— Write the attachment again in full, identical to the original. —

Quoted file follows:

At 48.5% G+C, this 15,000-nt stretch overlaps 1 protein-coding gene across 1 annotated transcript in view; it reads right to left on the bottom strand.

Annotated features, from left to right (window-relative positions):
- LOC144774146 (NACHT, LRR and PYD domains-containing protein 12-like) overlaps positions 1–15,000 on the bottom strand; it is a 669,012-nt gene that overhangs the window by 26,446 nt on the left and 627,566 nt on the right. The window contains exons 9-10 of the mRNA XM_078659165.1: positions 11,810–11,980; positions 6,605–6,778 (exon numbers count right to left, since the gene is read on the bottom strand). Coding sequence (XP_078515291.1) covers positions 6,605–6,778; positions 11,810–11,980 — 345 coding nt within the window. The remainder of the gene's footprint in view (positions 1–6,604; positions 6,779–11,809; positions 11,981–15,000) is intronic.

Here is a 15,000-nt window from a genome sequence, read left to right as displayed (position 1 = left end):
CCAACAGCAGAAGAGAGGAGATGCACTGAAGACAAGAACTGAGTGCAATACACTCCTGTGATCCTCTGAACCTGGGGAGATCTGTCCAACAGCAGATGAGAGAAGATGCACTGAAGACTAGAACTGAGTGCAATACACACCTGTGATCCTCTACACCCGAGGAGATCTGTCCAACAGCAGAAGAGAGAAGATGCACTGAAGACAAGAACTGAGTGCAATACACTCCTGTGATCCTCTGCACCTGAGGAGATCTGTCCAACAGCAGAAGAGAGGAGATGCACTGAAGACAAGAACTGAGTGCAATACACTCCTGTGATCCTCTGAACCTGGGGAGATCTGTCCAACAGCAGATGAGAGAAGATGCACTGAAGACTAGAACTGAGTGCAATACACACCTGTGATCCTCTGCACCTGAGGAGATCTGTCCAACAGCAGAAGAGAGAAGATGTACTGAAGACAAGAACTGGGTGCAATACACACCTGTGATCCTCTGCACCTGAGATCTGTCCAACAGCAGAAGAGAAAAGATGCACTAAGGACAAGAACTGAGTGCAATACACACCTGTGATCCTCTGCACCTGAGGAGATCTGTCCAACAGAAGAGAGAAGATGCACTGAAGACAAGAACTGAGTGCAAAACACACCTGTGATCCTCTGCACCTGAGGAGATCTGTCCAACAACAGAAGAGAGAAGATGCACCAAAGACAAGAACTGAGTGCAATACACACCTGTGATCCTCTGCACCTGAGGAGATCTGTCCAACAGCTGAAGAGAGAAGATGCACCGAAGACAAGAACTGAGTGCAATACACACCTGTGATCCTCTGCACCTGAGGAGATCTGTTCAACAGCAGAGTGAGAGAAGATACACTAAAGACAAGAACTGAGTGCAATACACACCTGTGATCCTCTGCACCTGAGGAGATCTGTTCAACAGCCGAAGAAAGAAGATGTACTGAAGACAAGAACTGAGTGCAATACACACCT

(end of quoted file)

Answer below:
At 48.5% G+C, this 15,000-nt stretch overlaps 1 protein-coding gene across 1 annotated transcript in view; it reads right to left on the bottom strand.

Annotated features, from left to right (window-relative positions):
- LOC144774146 (NACHT, LRR and PYD domains-containing protein 12-like) overlaps positions 1–15,000 on the bottom strand; it is a 669,012-nt gene that overhangs the window by 26,446 nt on the left and 627,566 nt on the right. The window contains exons 9-10 of the mRNA XM_078659165.1: positions 11,810–11,980; positions 6,605–6,778 (exon numbers count right to left, since the gene is read on the bottom strand). Coding sequence (XP_078515291.1) covers positions 6,605–6,778; positions 11,810–11,980 — 345 coding nt within the window. The remainder of the gene's footprint in view (positions 1–6,604; positions 6,779–11,809; positions 11,981–15,000) is intronic.

Here is a 15,000-nt window from a genome sequence, read left to right as displayed (position 1 = left end):
CCAACAGCAGAAGAGAGGAGATGCACTGAAGACAAGAACTGAGTGCAATACACTCCTGTGATCCTCTGAACCTGGGGAGATCTGTCCAACAGCAGATGAGAGAAGATGCACTGAAGACTAGAACTGAGTGCAATACACACCTGTGATCCTCTACACCCGAGGAGATCTGTCCAACAGCAGAAGAGAGAAGATGCACTGAAGACAAGAACTGAGTGCAATACACTCCTGTGATCCTCTGCACCTGAGGAGATCTGTCCAACAGCAGAAGAGAGGAGATGCACTGAAGACAAGAACTGAGTGCAATACACTCCTGTGATCCTCTGAACCTGGGGAGATCTGTCCAACAGCAGATGAGAGAAGATGCACTGAAGACTAGAACTGAGTGCAATACACACCTGTGATCCTCTGCACCTGAGGAGATCTGTCCAACAGCAGAAGAGAGAAGATGTACTGAAGACAAGAACTGGGTGCAATACACACCTGTGATCCTCTGCACCTGAGATCTGTCCAACAGCAGAAGAGAAAAGATGCACTAAGGACAAGAACTGAGTGCAATACACACCTGTGATCCTCTGCACCTGAGGAGATCTGTCCAACAGAAGAGAGAAGATGCACTGAAGACAAGAACTGAGTGCAAAACACACCTGTGATCCTCTGCACCTGAGGAGATCTGTCCAACAACAGAAGAGAGAAGATGCACCAAAGACAAGAACTGAGTGCAATACACACCTGTGATCCTCTGCACCTGAGGAGATCTGTCCAACAGCTGAAGAGAGAAGATGCACCGAAGACAAGAACTGAGTGCAATACACACCTGTGATCCTCTGCACCTGAGGAGATCTGTTCAACAGCAGAGTGAGAGAAGATACACTAAAGACAAGAACTGAGTGCAATACACACCTGTGATCCTCTGCACCTGAGGAGATCTGTTCAACAGCCGAAGAAAGAAGATGTACTGAAGACAAGAACTGAGTGCAATACACACCT